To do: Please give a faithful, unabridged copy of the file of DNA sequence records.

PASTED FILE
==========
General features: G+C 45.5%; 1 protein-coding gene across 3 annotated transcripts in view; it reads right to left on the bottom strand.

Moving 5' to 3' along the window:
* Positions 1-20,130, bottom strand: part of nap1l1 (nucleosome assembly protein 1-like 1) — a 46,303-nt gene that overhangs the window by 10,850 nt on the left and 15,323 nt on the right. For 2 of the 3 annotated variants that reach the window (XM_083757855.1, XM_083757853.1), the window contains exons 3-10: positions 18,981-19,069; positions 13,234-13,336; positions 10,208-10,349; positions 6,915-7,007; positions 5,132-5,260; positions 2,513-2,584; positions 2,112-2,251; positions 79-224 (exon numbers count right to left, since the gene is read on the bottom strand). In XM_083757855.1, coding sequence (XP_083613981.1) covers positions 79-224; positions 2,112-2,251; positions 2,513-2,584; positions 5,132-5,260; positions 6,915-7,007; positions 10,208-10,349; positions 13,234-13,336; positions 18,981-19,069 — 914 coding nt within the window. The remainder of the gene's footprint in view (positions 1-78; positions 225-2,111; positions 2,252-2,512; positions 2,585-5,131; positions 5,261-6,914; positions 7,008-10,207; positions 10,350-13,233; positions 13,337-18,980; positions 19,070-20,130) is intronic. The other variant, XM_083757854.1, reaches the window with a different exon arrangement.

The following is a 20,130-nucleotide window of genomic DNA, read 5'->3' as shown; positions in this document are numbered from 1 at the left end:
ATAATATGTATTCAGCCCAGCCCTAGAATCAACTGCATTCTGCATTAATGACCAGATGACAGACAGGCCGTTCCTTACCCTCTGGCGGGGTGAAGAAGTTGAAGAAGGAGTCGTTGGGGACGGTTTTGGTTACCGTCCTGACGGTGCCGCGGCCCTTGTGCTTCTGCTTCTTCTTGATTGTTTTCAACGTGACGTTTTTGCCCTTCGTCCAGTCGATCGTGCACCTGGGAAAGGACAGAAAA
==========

General features: G+C 45.5%; 1 protein-coding gene across 3 annotated transcripts in view; it reads right to left on the bottom strand.

Moving 5' to 3' along the window:
* Positions 1-20,130, bottom strand: part of nap1l1 (nucleosome assembly protein 1-like 1) — a 46,303-nt gene that overhangs the window by 10,850 nt on the left and 15,323 nt on the right. For 2 of the 3 annotated variants that reach the window (XM_083757855.1, XM_083757853.1), the window contains exons 3-10: positions 18,981-19,069; positions 13,234-13,336; positions 10,208-10,349; positions 6,915-7,007; positions 5,132-5,260; positions 2,513-2,584; positions 2,112-2,251; positions 79-224 (exon numbers count right to left, since the gene is read on the bottom strand). In XM_083757855.1, coding sequence (XP_083613981.1) covers positions 79-224; positions 2,112-2,251; positions 2,513-2,584; positions 5,132-5,260; positions 6,915-7,007; positions 10,208-10,349; positions 13,234-13,336; positions 18,981-19,069 — 914 coding nt within the window. The remainder of the gene's footprint in view (positions 1-78; positions 225-2,111; positions 2,252-2,512; positions 2,585-5,131; positions 5,261-6,914; positions 7,008-10,207; positions 10,350-13,233; positions 13,337-18,980; positions 19,070-20,130) is intronic. The other variant, XM_083757854.1, reaches the window with a different exon arrangement.

The following is a 20,130-nucleotide window of genomic DNA, read 5'->3' as shown; positions in this document are numbered from 1 at the left end:
ATAATATGTATTCAGCCCAGCCCTAGAATCAACTGCATTCTGCATTAATGACCAGATGACAGACAGGCCGTTCCTTACCCTCTGGCGGGGTGAAGAAGTTGAAGAAGGAGTCGTTGGGGACGGTTTTGGTTACCGTCCTGACGGTGCCGCGGCCCTTGTGCTTCTGCTTCTTCTTGATTGTTTTCAACGTGACGTTTTTGCCCTTCGTCCAGTCGATCGTGCACCTGGGAAAGGACAGAAAA